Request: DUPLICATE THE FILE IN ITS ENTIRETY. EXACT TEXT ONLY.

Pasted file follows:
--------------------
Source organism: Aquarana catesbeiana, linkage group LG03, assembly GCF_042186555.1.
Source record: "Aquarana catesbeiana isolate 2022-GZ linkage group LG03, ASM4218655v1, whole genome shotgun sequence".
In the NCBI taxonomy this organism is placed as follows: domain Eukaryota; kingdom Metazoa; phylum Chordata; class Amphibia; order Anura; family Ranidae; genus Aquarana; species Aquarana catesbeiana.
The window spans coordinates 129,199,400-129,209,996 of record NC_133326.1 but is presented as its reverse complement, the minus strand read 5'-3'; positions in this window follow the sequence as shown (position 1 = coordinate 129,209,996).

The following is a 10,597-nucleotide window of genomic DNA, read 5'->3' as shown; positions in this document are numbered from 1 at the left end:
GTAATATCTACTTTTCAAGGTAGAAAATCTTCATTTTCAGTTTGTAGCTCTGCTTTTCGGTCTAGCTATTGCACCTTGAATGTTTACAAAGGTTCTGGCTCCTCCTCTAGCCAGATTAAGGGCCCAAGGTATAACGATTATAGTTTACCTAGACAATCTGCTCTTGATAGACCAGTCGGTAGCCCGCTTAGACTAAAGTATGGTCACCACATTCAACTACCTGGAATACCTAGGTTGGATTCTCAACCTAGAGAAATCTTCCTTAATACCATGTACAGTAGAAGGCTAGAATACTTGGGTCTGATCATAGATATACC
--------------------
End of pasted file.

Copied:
Source organism: Aquarana catesbeiana, linkage group LG03, assembly GCF_042186555.1.
Source record: "Aquarana catesbeiana isolate 2022-GZ linkage group LG03, ASM4218655v1, whole genome shotgun sequence".
In the NCBI taxonomy this organism is placed as follows: domain Eukaryota; kingdom Metazoa; phylum Chordata; class Amphibia; order Anura; family Ranidae; genus Aquarana; species Aquarana catesbeiana.
The window spans coordinates 129,199,400-129,209,996 of record NC_133326.1 but is presented as its reverse complement, the minus strand read 5'-3'; positions in this window follow the sequence as shown (position 1 = coordinate 129,209,996).

The following is a 10,597-nucleotide window of genomic DNA, read 5'->3' as shown; positions in this document are numbered from 1 at the left end:
GTAATATCTACTTTTCAAGGTAGAAAATCTTCATTTTCAGTTTGTAGCTCTGCTTTTCGGTCTAGCTATTGCACCTTGAATGTTTACAAAGGTTCTGGCTCCTCCTCTAGCCAGATTAAGGGCCCAAGGTATAACGATTATAGTTTACCTAGACAATCTGCTCTTGATAGACCAGTCGGTAGCCCGCTTAGACTAAAGTATGGTCACCACATTCAACTACCTGGAATACCTAGGTTGGATTCTCAACCTAGAGAAATCTTCCTTAATACCATGTACAGTAGAAGGCTAGAATACTTGGGTCTGATCATAGATATACC